In the largest civil settlement ever reached in an immigration case, Infosys Corporation has agreed to pay $34 million and submit to enhanced corporate compliance measures in response to allegations of systemic visa and immigration process abuse. Given that an enormous number of businesses in the United States make use of independent contractor services, this settlement should be on the radar of any company that outsources work that requires securing H-1B or B-1 visas, whether as an end-user or an independent contractor.
Infosys is an Indian company focused on technology and consulting that operates in 30 countries, including 17 cities within the United States. Its office in Plano, Texas, is responsible for managing its immigration procedures to bring foreign workers into the United States under the H-1B and B-1 visa programs. Allegedly, Infosys violated the visa immigration laws in several ways when it brought foreign nationals to the United States to serve U.S. clients. First, the government alleged that workers on H-1B visas did not perform services in the geographic area for which the visas were approved. Second, Infosys allegedly used the B-1 “temporary visitor” visa to bring India-based employees to the United States, not for meetings and consultations, but to fill skilled labor positions that should have gone to either U.S. citizens or legitimate H-1B visa holders. In addition, the government alleged that Infosys issued travel letters and interview instructions for the B-1 visas that were inaccurate, and included instructions to avoid certain terminology in order to deceive the consular and immigration officers about the nature of the work they were planning to do in the United States.
Because the case is settling, fewer facts will become public to let employers know the specific grounds for the government’s position. Regardless of the specifics, however, the Infosys case should raise a cautionary flag for any company whose outsourcing work involves immigration visa programs. Whether one is a contracting company or an end-user, it is wise to consult with counsel to ensure that contracts are properly drafted, and that internal policies and procedures are designed both to prevent abuse or misunderstanding, and to quickly alert contractors and end-users if such issues do arise. An annual review of immigration policies and procedures is thus a healthy and recommended practice, which will help to reduce the likelihood of allegations, bad press or fines.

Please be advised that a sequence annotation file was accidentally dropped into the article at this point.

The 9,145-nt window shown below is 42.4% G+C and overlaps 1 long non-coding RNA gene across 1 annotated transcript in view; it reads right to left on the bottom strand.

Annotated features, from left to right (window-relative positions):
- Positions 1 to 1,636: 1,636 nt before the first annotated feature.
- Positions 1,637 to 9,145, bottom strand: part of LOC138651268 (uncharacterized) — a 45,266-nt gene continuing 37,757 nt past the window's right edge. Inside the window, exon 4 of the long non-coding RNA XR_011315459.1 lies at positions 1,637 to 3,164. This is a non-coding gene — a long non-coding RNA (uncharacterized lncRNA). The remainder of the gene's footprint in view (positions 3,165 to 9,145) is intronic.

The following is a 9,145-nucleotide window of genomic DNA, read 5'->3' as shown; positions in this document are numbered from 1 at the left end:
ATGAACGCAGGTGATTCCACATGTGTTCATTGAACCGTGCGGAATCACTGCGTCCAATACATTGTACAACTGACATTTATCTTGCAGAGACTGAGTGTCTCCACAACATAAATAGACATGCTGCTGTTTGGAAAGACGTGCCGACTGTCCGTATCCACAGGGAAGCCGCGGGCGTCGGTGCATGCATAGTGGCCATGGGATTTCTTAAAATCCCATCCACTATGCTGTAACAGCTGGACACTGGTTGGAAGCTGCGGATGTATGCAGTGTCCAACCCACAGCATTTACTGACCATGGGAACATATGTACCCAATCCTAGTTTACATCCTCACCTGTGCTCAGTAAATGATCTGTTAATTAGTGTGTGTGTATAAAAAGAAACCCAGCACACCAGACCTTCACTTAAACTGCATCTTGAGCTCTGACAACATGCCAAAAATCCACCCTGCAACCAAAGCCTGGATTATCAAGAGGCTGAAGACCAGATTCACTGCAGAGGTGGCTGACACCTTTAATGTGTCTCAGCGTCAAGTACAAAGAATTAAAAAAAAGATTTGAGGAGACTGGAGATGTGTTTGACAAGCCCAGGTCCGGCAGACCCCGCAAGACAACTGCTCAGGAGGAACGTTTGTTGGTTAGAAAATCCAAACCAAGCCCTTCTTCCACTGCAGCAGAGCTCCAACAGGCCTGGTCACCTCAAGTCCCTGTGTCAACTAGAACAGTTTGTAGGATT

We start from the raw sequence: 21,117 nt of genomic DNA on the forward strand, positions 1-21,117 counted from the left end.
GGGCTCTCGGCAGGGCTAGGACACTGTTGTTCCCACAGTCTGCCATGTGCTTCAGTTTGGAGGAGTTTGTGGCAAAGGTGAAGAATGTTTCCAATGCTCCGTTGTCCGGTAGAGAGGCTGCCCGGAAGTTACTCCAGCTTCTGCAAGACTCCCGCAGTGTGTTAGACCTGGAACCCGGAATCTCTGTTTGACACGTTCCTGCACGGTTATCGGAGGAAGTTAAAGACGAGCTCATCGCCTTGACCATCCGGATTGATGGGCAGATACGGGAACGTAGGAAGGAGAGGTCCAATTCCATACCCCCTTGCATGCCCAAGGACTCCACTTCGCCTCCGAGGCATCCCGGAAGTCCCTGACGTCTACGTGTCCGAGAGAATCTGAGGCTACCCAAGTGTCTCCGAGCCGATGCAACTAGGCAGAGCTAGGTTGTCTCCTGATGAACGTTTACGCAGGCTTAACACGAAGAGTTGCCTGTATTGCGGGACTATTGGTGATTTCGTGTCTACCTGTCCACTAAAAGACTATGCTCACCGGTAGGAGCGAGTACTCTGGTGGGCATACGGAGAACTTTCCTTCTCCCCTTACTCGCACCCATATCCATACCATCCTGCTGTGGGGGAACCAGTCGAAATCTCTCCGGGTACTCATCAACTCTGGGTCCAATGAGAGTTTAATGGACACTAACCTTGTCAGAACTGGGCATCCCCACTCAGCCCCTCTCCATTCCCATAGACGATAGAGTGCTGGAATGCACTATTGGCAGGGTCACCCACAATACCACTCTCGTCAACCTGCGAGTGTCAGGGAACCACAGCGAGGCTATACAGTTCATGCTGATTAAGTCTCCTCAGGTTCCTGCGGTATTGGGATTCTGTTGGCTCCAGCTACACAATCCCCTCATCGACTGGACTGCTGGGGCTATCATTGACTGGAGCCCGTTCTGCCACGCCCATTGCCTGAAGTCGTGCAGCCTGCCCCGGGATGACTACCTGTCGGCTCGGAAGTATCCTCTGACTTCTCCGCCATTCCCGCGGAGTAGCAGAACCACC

Moreover, while in this case, the third-party contractor (Infosys) was the target, in many other cases, it is the end-user of the contractor that is the subject of the government’s investigation. Indeed, investigations of high-profile end-users, as well as lesser-profile entities, are occurring throughout the United States. U.S. Department of State staff at nearly all of the U.S. embassies and consulates throughout the world has been trained to ask certain questions of contractors to seek out inconsistencies and/or potential mistakes. Both contractors and end-users must be wary, as this increased level of monitoring and fact-seeking is leading to a concurrent increase in government investigations. As such, over the last two years, Alston & Bird has been working with clients and the visa fraud investigatory teams at a number of U.S. embassies around the world to ensure that clients have the necessary knowledge and understanding to comply fully with U.S. immigration laws.
Finally, even for those employers in the United States that abide by all provisions of the non-immigrant visa rules, it is unfortunately likely that the Infosys case will lead Congress to consider increasing fees or other regulations attached to H-1B visas. Alston & Bird will continue to monitor any reaction by Congress to these developments and be available to provide any guidance that might be needed on this important area of law.
The Department of Justice press release on the settlement can be found here.
This advisory is published by Alston & Bird LLP’s Labor & Employment practice area to provide a summary of significant developments to our clients and friends. It is intended to be informational and does not constitute legal advice regarding any specific situation. This material may also be considered attorney advertising under court rules of certain jurisdictions.